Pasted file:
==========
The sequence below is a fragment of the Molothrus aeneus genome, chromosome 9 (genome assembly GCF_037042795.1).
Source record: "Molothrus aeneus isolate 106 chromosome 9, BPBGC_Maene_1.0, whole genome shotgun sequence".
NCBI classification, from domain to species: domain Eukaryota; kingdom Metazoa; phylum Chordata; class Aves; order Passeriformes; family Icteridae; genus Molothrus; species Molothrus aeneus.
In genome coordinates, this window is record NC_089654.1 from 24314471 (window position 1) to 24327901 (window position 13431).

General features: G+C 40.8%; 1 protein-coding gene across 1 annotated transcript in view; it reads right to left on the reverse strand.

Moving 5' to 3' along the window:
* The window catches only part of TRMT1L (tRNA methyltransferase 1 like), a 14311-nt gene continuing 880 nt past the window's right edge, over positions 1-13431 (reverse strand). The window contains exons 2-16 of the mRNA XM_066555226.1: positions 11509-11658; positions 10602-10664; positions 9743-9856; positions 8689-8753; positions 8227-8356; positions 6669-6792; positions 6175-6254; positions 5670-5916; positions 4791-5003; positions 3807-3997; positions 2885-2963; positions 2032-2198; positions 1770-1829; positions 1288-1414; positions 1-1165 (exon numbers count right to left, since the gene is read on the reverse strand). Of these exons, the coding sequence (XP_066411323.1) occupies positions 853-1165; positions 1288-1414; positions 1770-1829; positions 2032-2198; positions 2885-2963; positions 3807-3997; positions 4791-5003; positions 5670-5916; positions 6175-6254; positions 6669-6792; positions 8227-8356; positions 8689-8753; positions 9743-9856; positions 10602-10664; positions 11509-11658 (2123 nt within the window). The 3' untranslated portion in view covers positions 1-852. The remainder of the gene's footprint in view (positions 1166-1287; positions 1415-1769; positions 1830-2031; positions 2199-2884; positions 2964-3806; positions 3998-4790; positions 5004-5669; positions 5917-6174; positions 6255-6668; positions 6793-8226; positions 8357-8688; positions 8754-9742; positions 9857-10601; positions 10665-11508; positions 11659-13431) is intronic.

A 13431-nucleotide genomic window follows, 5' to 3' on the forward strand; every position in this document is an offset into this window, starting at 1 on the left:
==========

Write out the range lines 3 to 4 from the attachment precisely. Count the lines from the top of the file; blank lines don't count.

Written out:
NCBI classification, from domain to species: domain Eukaryota; kingdom Metazoa; phylum Chordata; class Aves; order Passeriformes; family Icteridae; genus Molothrus; species Molothrus aeneus.
In genome coordinates, this window is record NC_089654.1 from 24314471 (window position 1) to 24327901 (window position 13431).